Saturday, August 25, 2012

The Perils of Perfectionism

Note: To those who subscribe to this blog, kindly subscribe to my new blog, which is now hosted on my newly redesigned web site. For the next month or so, I'll continue to cross-post here as well.

Something curious this week happened with my music. Frustrated with the MP3 player provided by Amazon, I decided to give Google Play a try, and somehow—and I’ve really no idea how this happened—my entire music catalog appeared on my smartphone. I never uploaded the music stored on my computer to any kind of Google cloud storage, so I’ve absolutely no idea how every single piece of music I own is now on my phone.

But I’m not complaining, and instead delighted by the accident, as when I saw the covers of my two albums, I decided to give them a listen after years of not hearing a single song. In fact, I dare say I’ve not listened to the entire disc of My Life of Crime since it was completed in 2002, as back then, my perfectionism caused me such agony that I couldn’t bare to sit with it, as all I heard were its shortcomings.

I thought it so flawed, in fact, that I remember sobbing to my friend one night on the phone, knowing that I’d reached the end of my budget, which was way overblown already, and thus would have to live with what was, no matter the outcome. In short, I was heartbroken, feeling that years of work had basically been wasted. It was an epic fail, and that was that.

In the ensuing years, even the thought of the album caused me pain, so for all this time, it has basically sat on the shelf. I did promote it somewhat shortly after its release, but illness soon set in, which in a weird way got me off the hook, as I didn’t believe in it as much as Daddy’s Little Girl (1997). I was relieved.

This all brings me to this week, when the sight of the cover on my phone prompted me to hit “play,” and I have to admit, I’m flabbergasted. I can’t even remember what I thought so wrong with it all those years ago, and instead heard nothing but clear, striking songs; lush arrangements; crisp production; and a shocking amount of talent from all the musicians who lent their gifts to the project.

I dare say the latter is what struck me the most, leaving me humbled and honored that people of this caliber made it affordable for me to hire them. Of course, they wouldn’t have sounded so wonderful without the gifts of the engineers involved, too, who recorded tracks that could go head to head with anything put out by a major label.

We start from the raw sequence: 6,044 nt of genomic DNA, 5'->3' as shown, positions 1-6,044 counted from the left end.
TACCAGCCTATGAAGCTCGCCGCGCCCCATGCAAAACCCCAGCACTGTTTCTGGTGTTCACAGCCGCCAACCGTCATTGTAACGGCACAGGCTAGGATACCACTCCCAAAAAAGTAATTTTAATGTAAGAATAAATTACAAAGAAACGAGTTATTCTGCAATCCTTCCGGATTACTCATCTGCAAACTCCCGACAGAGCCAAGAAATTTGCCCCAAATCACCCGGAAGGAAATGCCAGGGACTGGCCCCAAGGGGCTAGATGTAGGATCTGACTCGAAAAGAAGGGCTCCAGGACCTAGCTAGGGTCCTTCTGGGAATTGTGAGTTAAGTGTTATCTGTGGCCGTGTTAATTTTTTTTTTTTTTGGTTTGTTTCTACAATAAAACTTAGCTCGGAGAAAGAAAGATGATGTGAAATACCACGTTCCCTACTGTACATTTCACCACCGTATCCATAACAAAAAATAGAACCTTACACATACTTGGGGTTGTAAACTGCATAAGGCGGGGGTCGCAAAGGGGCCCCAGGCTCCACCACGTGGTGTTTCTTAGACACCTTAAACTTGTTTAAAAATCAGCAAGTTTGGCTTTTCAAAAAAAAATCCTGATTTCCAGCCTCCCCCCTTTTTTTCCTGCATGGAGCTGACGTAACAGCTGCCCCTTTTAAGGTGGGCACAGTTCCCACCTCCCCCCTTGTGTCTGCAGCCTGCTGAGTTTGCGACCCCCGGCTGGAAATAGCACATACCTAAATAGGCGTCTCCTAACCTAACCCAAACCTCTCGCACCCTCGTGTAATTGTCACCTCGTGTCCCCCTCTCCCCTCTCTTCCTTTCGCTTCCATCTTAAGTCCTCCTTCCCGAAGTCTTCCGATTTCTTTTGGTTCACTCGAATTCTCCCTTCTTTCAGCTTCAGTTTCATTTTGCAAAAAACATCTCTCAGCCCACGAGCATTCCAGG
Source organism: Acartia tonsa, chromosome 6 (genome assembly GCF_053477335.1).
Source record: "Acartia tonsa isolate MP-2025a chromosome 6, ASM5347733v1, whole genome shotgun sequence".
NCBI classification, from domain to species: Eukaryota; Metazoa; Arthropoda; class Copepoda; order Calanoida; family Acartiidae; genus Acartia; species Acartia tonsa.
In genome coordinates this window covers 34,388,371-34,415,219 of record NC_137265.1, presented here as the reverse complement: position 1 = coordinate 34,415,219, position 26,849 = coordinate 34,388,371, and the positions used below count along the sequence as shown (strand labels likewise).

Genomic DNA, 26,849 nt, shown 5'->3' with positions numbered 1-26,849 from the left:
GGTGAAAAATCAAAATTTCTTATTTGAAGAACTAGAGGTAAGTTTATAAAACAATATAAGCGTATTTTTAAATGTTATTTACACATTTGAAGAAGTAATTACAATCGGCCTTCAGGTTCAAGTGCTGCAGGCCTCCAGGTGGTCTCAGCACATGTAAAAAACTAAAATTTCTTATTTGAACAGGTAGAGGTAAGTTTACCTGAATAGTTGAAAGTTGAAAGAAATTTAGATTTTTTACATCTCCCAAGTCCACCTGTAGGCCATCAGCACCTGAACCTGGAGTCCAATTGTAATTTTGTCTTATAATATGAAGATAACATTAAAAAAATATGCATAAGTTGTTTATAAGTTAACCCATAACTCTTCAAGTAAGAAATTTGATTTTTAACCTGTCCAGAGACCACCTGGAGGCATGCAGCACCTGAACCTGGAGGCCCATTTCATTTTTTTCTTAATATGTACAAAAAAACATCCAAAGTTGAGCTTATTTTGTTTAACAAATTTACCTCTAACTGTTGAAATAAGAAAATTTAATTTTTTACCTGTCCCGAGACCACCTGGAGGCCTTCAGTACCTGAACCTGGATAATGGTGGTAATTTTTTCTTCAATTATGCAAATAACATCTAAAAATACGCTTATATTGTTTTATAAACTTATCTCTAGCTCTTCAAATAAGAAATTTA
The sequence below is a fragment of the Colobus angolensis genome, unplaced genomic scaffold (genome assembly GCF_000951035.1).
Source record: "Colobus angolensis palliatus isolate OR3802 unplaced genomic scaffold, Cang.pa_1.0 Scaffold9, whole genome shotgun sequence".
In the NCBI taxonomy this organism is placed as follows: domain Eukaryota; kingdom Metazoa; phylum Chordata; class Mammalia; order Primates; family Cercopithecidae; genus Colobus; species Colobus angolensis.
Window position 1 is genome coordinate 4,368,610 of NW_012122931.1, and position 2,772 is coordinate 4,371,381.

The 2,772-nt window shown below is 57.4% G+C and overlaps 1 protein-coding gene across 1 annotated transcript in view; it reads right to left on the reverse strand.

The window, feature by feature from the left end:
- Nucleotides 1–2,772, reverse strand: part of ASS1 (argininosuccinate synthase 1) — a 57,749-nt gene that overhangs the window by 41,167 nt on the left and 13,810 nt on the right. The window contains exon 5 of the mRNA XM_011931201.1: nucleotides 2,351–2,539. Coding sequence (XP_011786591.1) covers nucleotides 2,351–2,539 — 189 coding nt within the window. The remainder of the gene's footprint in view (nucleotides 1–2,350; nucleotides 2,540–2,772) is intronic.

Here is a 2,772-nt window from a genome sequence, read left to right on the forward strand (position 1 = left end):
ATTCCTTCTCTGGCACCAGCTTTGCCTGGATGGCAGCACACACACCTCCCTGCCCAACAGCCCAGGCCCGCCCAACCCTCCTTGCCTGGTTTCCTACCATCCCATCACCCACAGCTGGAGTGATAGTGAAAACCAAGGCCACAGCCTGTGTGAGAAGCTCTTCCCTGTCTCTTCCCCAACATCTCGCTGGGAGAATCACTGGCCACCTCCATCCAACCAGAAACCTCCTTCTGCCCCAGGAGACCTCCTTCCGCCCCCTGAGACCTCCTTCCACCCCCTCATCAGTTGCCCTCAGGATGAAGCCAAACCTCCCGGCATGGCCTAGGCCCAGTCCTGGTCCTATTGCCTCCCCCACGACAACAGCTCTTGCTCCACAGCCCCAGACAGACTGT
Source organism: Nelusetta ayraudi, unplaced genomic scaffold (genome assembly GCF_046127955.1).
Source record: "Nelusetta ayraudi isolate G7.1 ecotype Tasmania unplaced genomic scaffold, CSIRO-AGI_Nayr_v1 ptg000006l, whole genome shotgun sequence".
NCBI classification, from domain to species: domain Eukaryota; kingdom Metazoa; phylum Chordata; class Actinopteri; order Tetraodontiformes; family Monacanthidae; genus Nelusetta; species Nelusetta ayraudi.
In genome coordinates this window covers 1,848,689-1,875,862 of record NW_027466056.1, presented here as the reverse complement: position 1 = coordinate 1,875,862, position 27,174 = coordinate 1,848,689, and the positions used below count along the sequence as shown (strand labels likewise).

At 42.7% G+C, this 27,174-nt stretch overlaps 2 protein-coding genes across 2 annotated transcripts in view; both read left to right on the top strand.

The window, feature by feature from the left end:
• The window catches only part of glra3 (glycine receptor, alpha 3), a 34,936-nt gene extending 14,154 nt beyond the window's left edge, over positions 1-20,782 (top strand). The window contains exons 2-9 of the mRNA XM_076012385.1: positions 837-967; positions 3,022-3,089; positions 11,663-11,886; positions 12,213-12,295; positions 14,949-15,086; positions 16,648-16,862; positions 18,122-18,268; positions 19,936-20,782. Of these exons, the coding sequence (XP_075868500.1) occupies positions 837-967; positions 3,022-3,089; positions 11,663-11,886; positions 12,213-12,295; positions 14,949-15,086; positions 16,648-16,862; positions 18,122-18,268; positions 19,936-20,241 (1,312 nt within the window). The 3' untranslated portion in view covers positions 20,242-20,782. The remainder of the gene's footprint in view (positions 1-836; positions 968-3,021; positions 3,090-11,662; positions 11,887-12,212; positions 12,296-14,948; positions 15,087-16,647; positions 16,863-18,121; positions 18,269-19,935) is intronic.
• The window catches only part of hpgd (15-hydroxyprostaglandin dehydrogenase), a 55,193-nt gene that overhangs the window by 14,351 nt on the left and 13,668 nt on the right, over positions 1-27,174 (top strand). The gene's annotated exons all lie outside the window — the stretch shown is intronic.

And so I’ve been listening this week not as a heartbroken perfectionist, but as a fan, as a huge part of me feels like I didn’t even write these songs. To this day, I feel like they came through me, from some source I can’t explain. I simply had to be patient for the song’s arrival, upon which it was my job to peel back the onion layers, under which was a beautiful baby song…bright, shiny, innocent, and perfect.

As my new web site doesn’t have a jukebox, as my old site did, I’m loading my songs onto ReverbNation for the time being, so that I have a place to direct people in case they want to hear my work online.

I’m so thrilled that for the first time since its completion, I can share My Life of Crime as my pride and baby who has been patiently waiting in the wings for me to come around. I can’t believe it sat under wraps all this time.

I’m slowly building my ReverbNation page here. Five songs have been uploaded so far.

All of my songs are available on iTunes.


Thursday, May 17, 2012

Six...No, Two...Degrees of Donna Summer

I just heard the sad news about the untimely passing of Donna Summer, the disco queen of the 1970s and early '80s, whose career took off in 1975 after meeting producers Giorgio Moroder and Pete Bellotte, the duo that wrote so many of her hits, such as "Hot Stuff," "I Feel Love" and "Love to Love You Baby," among so many others.

When I read the details of her passing today in the New York Times and saw Mr. Bellotte's name, my mind quickly flashed back to 1998 and an email I received from him soon after the release of my first disc, Daddy's Little Girl. Without saying who he was, he very kindly inquired about getting a copy of the album, noting that he was having no luck finding it in England, where he lived and worked.